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Case studies

Greening a parliament: How Lithuania’s Seimas is decarbonizing


Although the buildings that house Lithuania’s Seimas are relatively recent compared to the parliament buildings of some of its European neighbours (the construction of the first building began in 1976), the Seimas has still been able to take a number of measures to decarbonize both parliamentary premises and processes.

These include rethinking its energy consumption and moving to more sustainable transport and waste management. Read some of the highlights below.

Electricity and energy consumption

When it comes to electricity consumption, the acquisition of a new remote solar power plant with a generation capacity of 328.28 kW should help significantly reduce the Parliament’s carbon footprint.

In the meantime, the parliamentary authorities have ensured that the cooling-ventilation systems in the buildings are automatically controlled based on temperature and parliamentary sessions. Similarly, common areas have been equipped with light fittings that use less energy and are activated by motion sensors.

In terms of energy consumption, the Parliament has renovated its heating substations and reduced the temperature of the hot water supply to the minimum permissible limit of 50°C.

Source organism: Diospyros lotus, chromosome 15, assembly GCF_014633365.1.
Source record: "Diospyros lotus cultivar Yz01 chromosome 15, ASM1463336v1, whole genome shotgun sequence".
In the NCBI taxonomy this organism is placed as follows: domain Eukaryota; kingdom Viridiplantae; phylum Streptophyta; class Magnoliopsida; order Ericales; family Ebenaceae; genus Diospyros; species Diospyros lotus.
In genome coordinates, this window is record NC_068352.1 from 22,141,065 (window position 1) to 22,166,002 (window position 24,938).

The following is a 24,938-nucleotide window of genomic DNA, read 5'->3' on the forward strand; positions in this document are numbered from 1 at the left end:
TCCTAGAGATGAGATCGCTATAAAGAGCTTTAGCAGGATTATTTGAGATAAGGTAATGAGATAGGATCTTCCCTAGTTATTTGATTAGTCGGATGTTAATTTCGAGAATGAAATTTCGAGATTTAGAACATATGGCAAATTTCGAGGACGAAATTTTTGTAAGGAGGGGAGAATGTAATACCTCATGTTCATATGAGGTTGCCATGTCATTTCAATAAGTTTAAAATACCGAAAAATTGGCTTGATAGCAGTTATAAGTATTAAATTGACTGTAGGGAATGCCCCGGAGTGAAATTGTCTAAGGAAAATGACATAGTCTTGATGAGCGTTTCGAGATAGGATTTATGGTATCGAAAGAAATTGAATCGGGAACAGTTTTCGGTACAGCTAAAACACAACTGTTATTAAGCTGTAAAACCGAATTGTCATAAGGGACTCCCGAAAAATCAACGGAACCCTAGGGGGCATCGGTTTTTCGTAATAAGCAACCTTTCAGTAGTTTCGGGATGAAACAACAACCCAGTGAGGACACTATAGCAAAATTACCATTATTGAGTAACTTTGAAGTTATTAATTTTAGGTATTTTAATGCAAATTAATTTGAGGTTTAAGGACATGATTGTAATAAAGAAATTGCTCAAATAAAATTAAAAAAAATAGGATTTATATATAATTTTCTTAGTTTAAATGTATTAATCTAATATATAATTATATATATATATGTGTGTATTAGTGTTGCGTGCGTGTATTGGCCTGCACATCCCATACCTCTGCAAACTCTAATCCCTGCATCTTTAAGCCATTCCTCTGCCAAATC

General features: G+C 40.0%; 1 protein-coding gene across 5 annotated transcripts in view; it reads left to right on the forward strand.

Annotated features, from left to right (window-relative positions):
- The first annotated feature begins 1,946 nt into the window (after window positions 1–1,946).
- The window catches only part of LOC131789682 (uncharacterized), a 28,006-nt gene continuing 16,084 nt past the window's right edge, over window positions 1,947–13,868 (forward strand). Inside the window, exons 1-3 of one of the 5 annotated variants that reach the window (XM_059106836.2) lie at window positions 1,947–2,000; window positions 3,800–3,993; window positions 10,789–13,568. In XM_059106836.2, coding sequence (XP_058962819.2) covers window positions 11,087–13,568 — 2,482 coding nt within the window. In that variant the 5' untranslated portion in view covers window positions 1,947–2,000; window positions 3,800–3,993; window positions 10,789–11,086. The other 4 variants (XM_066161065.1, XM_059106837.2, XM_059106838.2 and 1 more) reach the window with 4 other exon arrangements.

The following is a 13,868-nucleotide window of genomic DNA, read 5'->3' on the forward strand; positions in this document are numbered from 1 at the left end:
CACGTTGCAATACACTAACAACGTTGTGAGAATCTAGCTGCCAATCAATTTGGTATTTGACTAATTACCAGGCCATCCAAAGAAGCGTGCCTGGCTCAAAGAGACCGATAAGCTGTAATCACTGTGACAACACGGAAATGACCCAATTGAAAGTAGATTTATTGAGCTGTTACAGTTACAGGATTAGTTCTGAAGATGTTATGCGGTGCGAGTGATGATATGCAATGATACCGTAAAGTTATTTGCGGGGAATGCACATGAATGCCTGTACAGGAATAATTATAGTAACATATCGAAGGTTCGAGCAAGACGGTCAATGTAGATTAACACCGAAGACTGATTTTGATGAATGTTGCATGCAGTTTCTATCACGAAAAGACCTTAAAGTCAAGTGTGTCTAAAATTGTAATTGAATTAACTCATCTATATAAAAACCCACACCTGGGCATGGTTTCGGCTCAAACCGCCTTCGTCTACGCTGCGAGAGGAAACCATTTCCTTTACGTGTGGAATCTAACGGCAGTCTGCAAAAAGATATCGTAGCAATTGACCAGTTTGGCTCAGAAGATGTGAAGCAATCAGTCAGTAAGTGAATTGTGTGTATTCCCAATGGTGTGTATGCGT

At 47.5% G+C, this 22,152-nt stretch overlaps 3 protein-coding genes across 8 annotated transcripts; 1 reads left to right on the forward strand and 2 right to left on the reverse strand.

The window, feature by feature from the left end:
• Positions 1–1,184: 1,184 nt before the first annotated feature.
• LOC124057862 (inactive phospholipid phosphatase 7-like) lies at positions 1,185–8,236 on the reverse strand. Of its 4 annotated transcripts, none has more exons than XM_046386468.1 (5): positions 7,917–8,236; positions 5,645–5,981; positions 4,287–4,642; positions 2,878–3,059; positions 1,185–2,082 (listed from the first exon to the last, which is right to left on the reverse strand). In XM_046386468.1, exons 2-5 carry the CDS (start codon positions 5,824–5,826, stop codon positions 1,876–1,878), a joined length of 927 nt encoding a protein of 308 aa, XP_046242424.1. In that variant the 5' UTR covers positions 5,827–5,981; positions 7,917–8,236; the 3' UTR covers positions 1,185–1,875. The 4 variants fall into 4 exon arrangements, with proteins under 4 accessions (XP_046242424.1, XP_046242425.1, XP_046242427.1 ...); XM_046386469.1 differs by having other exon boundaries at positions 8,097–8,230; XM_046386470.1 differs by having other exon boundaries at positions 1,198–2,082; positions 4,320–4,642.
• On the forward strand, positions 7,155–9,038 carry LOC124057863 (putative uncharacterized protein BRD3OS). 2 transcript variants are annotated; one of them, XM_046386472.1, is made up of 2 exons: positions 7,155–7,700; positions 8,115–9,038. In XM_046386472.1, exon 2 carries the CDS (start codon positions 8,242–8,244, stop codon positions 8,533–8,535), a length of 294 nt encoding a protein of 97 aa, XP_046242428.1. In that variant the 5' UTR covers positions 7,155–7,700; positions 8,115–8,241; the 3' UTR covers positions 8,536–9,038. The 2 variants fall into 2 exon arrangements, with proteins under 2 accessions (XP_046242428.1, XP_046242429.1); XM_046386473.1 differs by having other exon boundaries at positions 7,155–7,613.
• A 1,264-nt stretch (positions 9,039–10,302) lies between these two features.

Procurement practices

Service providers for the Seimas are now also subject to environmental requirements.

For example, caterers for the Parliament’s various social functions must use reusable cutlery and plates. The waste generated must be recycled, including using biodegradable waste for compost.

Goods supplied to the Parliament must be delivered in recyclable packaging according to the country’s law on pollution tax.  

Merchandising for the Seimas must come from sustainable suppliers.


The Parliament has installed an electric car charging station. It also plans to upgrade its car fleet within three years depending on funding.


As a result of increasing digitalization at the Parliament, less paper is being used. For example, the various parliamentary committees now publish their agendas electronically.

Find out more about how your parliament can decarbonize with the IPU’s 10 actions for greener parliaments (and those who work in them)


Find out more about the IPU’s campaign to mobilize parliaments to act on the climate emergency.